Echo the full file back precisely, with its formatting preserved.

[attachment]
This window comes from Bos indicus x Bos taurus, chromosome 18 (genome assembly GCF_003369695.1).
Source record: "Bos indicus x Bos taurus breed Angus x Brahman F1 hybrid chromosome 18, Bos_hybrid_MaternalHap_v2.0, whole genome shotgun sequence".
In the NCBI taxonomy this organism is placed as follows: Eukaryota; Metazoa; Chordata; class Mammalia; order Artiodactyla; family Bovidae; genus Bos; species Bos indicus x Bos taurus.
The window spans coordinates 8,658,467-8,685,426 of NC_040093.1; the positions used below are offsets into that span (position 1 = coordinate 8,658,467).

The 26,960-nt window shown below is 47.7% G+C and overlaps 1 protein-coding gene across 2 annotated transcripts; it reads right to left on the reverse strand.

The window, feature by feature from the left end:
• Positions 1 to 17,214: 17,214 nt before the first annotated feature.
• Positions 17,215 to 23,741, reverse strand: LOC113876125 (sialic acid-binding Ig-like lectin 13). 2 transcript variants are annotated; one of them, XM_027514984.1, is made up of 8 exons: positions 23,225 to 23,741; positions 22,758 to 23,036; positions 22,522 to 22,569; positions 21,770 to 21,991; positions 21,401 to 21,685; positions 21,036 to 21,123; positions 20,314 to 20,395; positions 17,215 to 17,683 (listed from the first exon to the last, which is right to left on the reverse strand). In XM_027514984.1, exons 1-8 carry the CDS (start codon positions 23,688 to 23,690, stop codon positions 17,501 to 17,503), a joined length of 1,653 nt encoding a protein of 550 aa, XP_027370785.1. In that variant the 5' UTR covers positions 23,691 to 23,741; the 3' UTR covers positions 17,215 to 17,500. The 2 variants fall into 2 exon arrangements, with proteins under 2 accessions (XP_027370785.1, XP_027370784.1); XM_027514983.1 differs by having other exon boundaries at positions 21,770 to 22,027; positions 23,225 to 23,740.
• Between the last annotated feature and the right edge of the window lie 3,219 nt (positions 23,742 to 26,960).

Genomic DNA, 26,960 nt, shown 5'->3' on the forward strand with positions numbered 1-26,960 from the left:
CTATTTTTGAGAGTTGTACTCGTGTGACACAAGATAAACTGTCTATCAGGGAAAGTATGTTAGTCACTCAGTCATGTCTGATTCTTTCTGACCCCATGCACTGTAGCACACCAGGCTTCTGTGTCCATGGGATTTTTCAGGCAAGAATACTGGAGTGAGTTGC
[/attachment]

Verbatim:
This window comes from Bos indicus x Bos taurus, chromosome 18 (genome assembly GCF_003369695.1).
Source record: "Bos indicus x Bos taurus breed Angus x Brahman F1 hybrid chromosome 18, Bos_hybrid_MaternalHap_v2.0, whole genome shotgun sequence".
In the NCBI taxonomy this organism is placed as follows: Eukaryota; Metazoa; Chordata; class Mammalia; order Artiodactyla; family Bovidae; genus Bos; species Bos indicus x Bos taurus.
The window spans coordinates 8,658,467-8,685,426 of NC_040093.1; the positions used below are offsets into that span (position 1 = coordinate 8,658,467).

The 26,960-nt window shown below is 47.7% G+C and overlaps 1 protein-coding gene across 2 annotated transcripts; it reads right to left on the reverse strand.

The window, feature by feature from the left end:
• Positions 1 to 17,214: 17,214 nt before the first annotated feature.
• Positions 17,215 to 23,741, reverse strand: LOC113876125 (sialic acid-binding Ig-like lectin 13). 2 transcript variants are annotated; one of them, XM_027514984.1, is made up of 8 exons: positions 23,225 to 23,741; positions 22,758 to 23,036; positions 22,522 to 22,569; positions 21,770 to 21,991; positions 21,401 to 21,685; positions 21,036 to 21,123; positions 20,314 to 20,395; positions 17,215 to 17,683 (listed from the first exon to the last, which is right to left on the reverse strand). In XM_027514984.1, exons 1-8 carry the CDS (start codon positions 23,688 to 23,690, stop codon positions 17,501 to 17,503), a joined length of 1,653 nt encoding a protein of 550 aa, XP_027370785.1. In that variant the 5' UTR covers positions 23,691 to 23,741; the 3' UTR covers positions 17,215 to 17,500. The 2 variants fall into 2 exon arrangements, with proteins under 2 accessions (XP_027370785.1, XP_027370784.1); XM_027514983.1 differs by having other exon boundaries at positions 21,770 to 22,027; positions 23,225 to 23,740.
• Between the last annotated feature and the right edge of the window lie 3,219 nt (positions 23,742 to 26,960).

Genomic DNA, 26,960 nt, shown 5'->3' on the forward strand with positions numbered 1-26,960 from the left:
CTATTTTTGAGAGTTGTACTCGTGTGACACAAGATAAACTGTCTATCAGGGAAAGTATGTTAGTCACTCAGTCATGTCTGATTCTTTCTGACCCCATGCACTGTAGCACACCAGGCTTCTGTGTCCATGGGATTTTTCAGGCAAGAATACTGGAGTGAGTTGC